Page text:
The Palace Ball by Stuart Hughes
SAM looked at his handsome face in the mirror and smiled. He was always forgetting to do things but this time he seemed to have remembered everything: he'd scrubbed and washed, brushed his teeth, neatly combed and parted his hair, trimmed his moustache.
The smile spread across his face and Sam thought he looked more than handsome – he looked beautiful. Not that he usually thought of himself as beautiful, but tonight he was going to the palace, and if he wanted to think of himself as beautiful, then he could.
Sam crouched down and stroked a small ball of black fur: "How do I look, Mitzi?"
The cat stopped drinking, licked his hand, and then lapped more milk from her saucer. Sam straightened up, smoothed the creases out of his Sunday-best suit.
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"How do I look, Ma?"
"Like a thousand gold coins, Sam."
Sam beamed and lightly kissed his mother's cheek.
"I've never seen you looking so smart, Sam. I'm proud of you." She pointed at the clock and added, "Don't forget now."
"I won't," he said, making sure he'd remembered his pocket watch. "I'll be home by midnight."
"Don't be late, Sam."
* * *
He had to go through the forest to reach the palace. Most people were afraid of the forest, especially at night, but not Sam. He knew every leaf on every branch of every tree.
Since his father had died, almost six years ago now, he'd been hunting or fishing in the forest every day. If Sam caught something, his mother would cook it and they'd eat it. If he didn't, they went hungry. At first they went hungry a lot; now they rarely did.
He'd found the ticket to the palace ball in the forest. Sam had gone home and told Ma. He had wanted to hand the ticket in. Someone would have reported it lost, he argued, and there might be a reward for finding it.
"No," his mother had said firmly. "Only rich folks could afford to buy a ticket and if they were foolhardy enough to lose one then they could jolly well afford to buy another. This was providence," she told him. Sam had found the ticket and Sam would go to the ball.
That reminded him... Sam fumbled in his pocket to make sure the ticket was still there. It was.
The only problem had been how to make sure Sam didn't look out of place at the ball. They'd had a whole week to think about that and Ma had made him beautiful. The finishing touch had been the alterations to his Sunday-best suit.
Whistling happily to himself, Sam clutched the ticket tightly in his hand and hurried towards the palace.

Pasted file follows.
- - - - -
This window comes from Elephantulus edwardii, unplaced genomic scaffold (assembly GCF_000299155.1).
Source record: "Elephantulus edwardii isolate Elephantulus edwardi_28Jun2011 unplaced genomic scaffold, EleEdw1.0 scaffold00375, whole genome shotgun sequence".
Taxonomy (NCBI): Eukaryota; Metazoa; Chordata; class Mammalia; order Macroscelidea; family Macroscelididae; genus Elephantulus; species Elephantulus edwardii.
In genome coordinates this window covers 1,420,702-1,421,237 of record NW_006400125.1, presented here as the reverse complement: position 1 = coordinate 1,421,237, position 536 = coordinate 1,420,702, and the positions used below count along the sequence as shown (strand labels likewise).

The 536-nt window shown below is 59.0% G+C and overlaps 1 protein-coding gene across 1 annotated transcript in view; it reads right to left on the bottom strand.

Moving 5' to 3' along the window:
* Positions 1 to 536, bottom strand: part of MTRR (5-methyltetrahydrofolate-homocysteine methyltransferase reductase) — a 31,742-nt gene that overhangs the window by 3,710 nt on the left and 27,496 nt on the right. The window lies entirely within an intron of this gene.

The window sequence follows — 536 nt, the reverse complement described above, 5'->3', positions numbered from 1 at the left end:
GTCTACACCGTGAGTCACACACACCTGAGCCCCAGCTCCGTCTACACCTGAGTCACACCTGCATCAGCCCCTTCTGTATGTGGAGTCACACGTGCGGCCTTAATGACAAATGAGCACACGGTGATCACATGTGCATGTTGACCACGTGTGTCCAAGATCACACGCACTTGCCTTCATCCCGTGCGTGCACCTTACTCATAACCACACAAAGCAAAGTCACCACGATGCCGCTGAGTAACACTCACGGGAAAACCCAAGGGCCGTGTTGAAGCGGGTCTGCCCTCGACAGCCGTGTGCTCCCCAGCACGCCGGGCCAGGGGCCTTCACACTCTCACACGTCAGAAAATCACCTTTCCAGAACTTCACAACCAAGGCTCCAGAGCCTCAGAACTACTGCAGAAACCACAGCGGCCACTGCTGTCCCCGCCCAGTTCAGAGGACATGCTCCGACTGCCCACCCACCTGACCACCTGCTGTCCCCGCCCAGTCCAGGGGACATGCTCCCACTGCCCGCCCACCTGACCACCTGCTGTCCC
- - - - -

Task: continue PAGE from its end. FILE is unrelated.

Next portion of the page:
* * *
Sam had thought he looked beautiful earlier and he didn't appear to be the only one who thought so. At the ball, all the young ladies seemed to be looking at him and fluttering their eyelashes. All of them: the not-so-pretty ones, the pretty ones and, on one occasion, even the Princess herself.
Sam swigged down a couple of flagons of mead and then started to ask the young ladies to dance. He started with the not-so-pretty ones, before moving on to the pretty ones, as his confidence grew with the accumulation of admiring glances and mead.
Sam lost count of how many dances he danced and how many young ladies he danced with. He escorted his partners to the dance floor, held them close, waltzed or quick-stepped or foxtrotted with them, surprised them as the music stopped by kissing them full on the lips, said "Thank you," and then went and found a different partner for the next dance.
Sam was having a wonderful time.
He also lost count of how many flagons of mead he'd drunk. As the evening wore on, his dancing got better and better, while Sam got merrier and merrier.
As midnight approached, Sam was glancing around the ballroom, trying to find a pretty one he hadn't danced with, when he spotted the Princess. She looked beautiful in her flowing blue ball gown. Sam wanted to dance with her.
"Excuse me, Your Highness," Sam said as graciously as he could. "May I have the honour of this waltz?"
The Princess stopped fanning herself and stared at him with a surprised look.
Sam bowed slowly and then beamed his best smile.
At that moment, the ballroom clock struck twelve and the smile dropped from Sam's face as he remembered his mother's warning that he should be home by midnight.
The Princess stepped back, her hands covering her eyes, and screamed.
Sam turned and fled. He didn't need a mirror to tell him that his neatly parted hair was now long and bristly, sprouting all over his face. He could feel his jawbone elongating as he ran. Long, yellow-stained fangs pushed through his bottom lip and his own blood dribbled down his chin. Horns grew from his nose, twisting in front of his eyes, hindering his sight.
As he ran down the palace steps, his Sunday-best suit flapping around him in tattered rags, the large hump returned to his back, buckling him under its weight.
Sam hurried towards the sanctuary of the forest.
Ma had told him the spell would only last until midnight and now he was his ugly, hideous self again.